3. A formal collaborative framework of bodies with interests central to patient safety should be established. This structure would act as a repository for lessons learned and from which best practice could be disseminated.

    4. National research should be commissioned to examine to what extent risk management interventions are successful and cost effective in reducing the impact of adverse incidents.

    5. Patient safety and risk management should be embedded within the undergraduate and postgraduate curricula. Hospital induction programmes should be mandatory for all new healthcare staff. They should be consistent and comprehensive in content and quality and should include training in clinical governance and risk management.

INTRODUCTION

  1.  The Medical Protection Society (MPS) is the leading provider of comprehensive professional indemnity and expert advice to more than 250,000 doctors, dentists and other health professionals around the world. We have over 100 years' experience of the medicolegal environment and operate in 40 countries around the world. This gives us a unique perspective on patient safety. In the United Kingdom our membership consists of around half of all doctors and three quarters of all dentists.

  2.  As a mutual, not-for-profit organisation we offer members help, on a discretionary basis, with legal and ethical problems that arise from their professional practice. This includes clinical negligence claims, complaints, medical council inquiries, legal and ethical dilemmas, disciplinary procedures, inquests and fatal accident inquiries. In the last five years we have dealt with around 11,000 clinical negligence claims and pre-claims; 18,600 complaints; 1,680 inquests; 3,700 medical and dental council inquiries and 850 disciplinary hearings in the UK alone. We offer a medicolegal advice line, with 24-hour access for emergencies, to support members in resolving dilemmas and promoting good practice. In 2007, we received 19,000 calls—a breakdown of reasons for calls is shown in Appendix 1.

  3.  We are best known for representing, indemnifying and helping healthcare professionals respond to challenges to their professional practice but this is only one element of our work. Patient safety has always been intrinsic to MPS and one of our strategic objectives is to help members through education to prevent avoidable harm to patients. This means that we actively seek ways of preventing adverse incidents from occurring. We offer comprehensive education and risk management programmes, including lectures at medical schools, hospitals and other healthcare organisations; publications focusing on common pitfalls of practice and promoting best clinical practice; a medicolegal and ethical advisory telephone service; and a risk management consultancy, advisory and training service.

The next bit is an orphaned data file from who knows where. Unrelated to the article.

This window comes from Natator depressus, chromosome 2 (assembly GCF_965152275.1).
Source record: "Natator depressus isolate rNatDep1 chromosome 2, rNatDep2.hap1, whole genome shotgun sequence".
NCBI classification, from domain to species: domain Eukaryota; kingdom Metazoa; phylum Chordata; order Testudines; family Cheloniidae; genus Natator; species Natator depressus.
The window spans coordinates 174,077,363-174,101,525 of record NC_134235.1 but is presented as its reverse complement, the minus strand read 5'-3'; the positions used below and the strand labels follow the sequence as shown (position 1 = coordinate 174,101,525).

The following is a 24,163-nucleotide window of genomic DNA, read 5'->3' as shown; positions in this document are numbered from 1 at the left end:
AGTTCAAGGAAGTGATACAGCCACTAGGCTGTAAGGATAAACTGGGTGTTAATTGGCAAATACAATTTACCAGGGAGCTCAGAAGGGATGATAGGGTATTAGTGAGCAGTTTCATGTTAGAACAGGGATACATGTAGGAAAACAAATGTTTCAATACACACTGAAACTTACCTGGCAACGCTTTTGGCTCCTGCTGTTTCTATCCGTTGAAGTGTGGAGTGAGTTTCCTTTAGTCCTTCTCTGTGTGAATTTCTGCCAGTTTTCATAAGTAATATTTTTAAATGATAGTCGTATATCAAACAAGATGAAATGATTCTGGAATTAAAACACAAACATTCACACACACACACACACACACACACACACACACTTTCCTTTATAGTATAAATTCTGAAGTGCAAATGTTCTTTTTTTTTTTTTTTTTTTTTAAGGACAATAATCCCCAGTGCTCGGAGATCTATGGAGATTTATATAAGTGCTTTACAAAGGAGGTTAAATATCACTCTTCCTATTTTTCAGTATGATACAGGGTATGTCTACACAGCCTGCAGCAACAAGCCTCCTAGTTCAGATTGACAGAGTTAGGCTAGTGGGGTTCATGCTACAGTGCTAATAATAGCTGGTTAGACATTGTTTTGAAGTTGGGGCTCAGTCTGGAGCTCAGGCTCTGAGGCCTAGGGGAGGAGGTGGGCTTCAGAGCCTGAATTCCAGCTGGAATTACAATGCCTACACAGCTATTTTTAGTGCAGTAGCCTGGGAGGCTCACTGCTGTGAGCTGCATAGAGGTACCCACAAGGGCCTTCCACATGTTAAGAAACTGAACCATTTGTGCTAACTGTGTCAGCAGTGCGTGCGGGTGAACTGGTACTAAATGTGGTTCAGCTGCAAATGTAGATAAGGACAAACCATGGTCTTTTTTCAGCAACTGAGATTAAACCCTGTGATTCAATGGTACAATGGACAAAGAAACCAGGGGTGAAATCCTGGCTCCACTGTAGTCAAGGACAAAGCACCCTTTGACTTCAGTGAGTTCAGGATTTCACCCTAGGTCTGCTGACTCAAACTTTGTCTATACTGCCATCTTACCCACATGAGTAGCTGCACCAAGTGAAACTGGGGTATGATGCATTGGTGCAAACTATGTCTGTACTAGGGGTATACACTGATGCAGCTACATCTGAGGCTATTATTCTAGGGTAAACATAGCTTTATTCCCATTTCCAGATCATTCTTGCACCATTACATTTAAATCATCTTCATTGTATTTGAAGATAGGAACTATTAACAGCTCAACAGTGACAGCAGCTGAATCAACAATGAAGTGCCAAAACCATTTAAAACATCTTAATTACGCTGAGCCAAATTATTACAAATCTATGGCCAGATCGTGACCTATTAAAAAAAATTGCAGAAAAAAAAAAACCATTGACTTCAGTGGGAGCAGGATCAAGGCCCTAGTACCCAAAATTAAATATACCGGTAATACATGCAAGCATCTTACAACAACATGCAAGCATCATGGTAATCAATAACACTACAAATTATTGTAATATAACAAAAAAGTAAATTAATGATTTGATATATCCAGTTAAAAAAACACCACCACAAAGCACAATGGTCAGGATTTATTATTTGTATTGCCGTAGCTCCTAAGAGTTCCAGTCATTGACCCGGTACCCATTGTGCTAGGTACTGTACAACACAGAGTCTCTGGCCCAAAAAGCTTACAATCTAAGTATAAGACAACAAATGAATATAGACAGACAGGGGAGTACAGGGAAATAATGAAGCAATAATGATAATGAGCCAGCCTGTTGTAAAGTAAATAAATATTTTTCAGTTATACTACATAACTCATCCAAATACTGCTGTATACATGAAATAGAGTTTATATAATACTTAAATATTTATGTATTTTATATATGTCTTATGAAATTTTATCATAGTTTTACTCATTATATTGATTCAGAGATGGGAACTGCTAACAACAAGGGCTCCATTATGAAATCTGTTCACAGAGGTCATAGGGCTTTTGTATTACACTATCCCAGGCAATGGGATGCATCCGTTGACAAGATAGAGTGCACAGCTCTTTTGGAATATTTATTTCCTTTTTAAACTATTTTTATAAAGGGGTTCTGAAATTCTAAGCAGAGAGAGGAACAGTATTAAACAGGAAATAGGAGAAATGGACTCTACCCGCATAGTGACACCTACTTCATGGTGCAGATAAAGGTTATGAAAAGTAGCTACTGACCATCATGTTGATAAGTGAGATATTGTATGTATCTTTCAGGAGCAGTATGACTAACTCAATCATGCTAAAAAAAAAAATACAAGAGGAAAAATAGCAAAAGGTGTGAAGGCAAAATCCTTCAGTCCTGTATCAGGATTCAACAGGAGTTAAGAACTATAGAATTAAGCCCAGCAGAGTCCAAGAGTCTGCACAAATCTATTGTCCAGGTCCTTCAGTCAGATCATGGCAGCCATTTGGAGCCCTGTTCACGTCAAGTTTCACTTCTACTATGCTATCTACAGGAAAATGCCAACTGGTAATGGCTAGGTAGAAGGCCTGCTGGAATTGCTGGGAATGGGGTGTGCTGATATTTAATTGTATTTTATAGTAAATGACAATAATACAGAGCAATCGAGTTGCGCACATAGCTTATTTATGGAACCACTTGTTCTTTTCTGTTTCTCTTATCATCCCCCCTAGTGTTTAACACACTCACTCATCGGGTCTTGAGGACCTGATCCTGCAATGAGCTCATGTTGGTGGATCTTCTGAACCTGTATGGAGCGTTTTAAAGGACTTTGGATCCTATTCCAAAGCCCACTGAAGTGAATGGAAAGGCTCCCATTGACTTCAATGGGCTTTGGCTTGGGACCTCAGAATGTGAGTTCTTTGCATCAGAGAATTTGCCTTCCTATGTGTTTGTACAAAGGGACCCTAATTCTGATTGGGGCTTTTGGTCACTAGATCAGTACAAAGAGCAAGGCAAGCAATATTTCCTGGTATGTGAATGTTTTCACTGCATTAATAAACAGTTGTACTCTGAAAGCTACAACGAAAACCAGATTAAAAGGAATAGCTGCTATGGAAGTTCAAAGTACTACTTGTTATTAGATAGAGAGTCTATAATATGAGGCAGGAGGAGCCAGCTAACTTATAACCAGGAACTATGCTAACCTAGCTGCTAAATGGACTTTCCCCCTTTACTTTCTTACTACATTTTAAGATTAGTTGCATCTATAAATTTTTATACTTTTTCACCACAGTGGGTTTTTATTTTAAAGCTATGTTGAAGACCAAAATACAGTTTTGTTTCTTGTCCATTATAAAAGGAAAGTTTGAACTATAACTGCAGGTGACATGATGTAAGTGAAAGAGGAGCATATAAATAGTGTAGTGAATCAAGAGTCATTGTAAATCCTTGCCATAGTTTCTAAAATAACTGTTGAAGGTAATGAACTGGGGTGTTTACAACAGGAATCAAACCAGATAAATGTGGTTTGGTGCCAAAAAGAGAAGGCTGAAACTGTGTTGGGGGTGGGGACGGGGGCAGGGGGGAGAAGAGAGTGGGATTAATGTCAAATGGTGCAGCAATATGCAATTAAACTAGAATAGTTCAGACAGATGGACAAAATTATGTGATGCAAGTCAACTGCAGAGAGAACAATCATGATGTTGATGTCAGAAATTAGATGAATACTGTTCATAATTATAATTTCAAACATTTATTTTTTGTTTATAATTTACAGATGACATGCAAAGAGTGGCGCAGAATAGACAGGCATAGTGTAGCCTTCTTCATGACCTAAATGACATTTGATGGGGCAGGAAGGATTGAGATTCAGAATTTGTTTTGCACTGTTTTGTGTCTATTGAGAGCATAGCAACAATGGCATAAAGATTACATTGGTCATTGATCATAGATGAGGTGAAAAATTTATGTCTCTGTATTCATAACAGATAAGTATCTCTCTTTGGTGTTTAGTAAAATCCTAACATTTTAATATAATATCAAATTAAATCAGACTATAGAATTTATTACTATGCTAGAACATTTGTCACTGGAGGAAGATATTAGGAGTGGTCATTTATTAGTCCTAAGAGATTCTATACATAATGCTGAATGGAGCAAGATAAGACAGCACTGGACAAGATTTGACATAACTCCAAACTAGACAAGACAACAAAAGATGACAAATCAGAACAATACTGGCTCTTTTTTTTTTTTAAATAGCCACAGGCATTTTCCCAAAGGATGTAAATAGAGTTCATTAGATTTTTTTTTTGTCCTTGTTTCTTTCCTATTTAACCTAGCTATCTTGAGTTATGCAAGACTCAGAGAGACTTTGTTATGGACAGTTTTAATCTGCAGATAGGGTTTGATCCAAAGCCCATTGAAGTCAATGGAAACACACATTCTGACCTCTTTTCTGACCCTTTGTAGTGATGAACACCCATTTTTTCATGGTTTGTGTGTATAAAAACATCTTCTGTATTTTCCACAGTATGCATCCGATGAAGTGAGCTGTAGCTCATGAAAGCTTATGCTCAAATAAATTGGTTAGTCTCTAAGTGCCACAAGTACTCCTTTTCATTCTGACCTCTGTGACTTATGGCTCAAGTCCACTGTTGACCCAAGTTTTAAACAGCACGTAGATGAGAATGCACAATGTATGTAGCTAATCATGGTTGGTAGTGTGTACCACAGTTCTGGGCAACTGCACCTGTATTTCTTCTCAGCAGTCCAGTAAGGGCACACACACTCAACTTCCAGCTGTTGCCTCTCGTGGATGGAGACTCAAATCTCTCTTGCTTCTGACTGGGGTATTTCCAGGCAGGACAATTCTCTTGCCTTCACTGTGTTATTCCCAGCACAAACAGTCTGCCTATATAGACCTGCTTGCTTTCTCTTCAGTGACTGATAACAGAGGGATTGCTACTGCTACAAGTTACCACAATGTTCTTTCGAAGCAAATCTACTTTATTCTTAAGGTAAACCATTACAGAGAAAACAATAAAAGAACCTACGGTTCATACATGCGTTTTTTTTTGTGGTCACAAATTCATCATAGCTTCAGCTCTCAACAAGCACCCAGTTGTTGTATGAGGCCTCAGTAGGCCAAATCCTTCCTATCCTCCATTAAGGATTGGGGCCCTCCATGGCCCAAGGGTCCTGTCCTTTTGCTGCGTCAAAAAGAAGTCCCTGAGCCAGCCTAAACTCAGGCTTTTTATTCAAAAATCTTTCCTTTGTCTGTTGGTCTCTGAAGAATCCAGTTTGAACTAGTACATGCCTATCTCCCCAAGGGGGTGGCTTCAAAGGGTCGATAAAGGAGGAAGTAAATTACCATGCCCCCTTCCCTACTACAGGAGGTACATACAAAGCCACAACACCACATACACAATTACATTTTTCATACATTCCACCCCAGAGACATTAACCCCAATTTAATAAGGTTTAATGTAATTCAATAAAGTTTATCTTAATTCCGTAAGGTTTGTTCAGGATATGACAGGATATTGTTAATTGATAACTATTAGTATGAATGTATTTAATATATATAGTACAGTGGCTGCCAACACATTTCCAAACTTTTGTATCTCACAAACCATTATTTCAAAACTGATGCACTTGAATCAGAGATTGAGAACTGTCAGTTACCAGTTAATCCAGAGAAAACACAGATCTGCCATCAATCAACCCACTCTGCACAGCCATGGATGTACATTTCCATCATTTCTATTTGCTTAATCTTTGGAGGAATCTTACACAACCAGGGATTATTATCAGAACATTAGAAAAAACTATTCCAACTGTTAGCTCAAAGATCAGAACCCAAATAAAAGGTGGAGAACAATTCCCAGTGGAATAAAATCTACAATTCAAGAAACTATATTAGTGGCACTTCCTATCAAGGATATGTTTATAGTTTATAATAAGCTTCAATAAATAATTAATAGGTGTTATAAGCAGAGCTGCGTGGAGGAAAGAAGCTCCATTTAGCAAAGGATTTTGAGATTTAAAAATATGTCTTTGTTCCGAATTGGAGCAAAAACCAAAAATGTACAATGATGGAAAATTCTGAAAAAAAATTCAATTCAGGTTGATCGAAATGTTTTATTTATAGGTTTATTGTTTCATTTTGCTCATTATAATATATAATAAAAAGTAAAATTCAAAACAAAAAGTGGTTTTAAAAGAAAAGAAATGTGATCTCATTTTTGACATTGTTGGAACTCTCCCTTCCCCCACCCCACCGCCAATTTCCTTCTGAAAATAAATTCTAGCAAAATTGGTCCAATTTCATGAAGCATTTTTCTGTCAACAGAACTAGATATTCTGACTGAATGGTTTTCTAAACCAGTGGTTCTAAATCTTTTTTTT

4.  Our submission draws on our own experience and particularly focuses on patient safety in primary care as our experience is more comprehensive in this sector.

SPECIFIC ISSUES RAISED BY THE COMMITTEE IN THE TERMS OF REFERENCE

Question 1. What the risks to patient safety are and to what extent they are avoidable?

Patient safety risks in general practice

  5.  MPS has significant experience of adverse incidents occurring in the primary care sector. A significant proportion of adverse incidents in general practice are avoidable and the underlying cause is frequently systems failures, or a combination of systems failures and individual error.

  6.  We have identified common patient safety risks in general practice by analysing Clinical Risk Self Assessments (CRSAs) carried out by MPS during 2004-2006. The main risks are identified in the below table. A briefing note explaining the purpose of CRSAs and some of the common issues giving rise to the main risks we identified is included in Appendix 2.

Risk types identified % of practiceset
Confidentiality and issues relating to Caldicott principles 95
Prescribing92
Health and Safety (including security) 90
Communication failures85
Record keeping84
Test results 84
Infection control 71


Out-of-hours primary care services

  7.  The changing face of healthcare services brings not only new opportunities, but new risks to patient safety. As the organisation and delivery of primary care services continues to evolve there is the potential for greater patient safety and risk management challenges.

  8.  One area where emerging patient safety risks can be seen is the provision of OOH primary care services. MPS, including MPS Risk Solutions—a wholly-owned subsidiary of MPS—is the largest provider of indemnity to OOH services, which overall cater for a population of around 32 million people.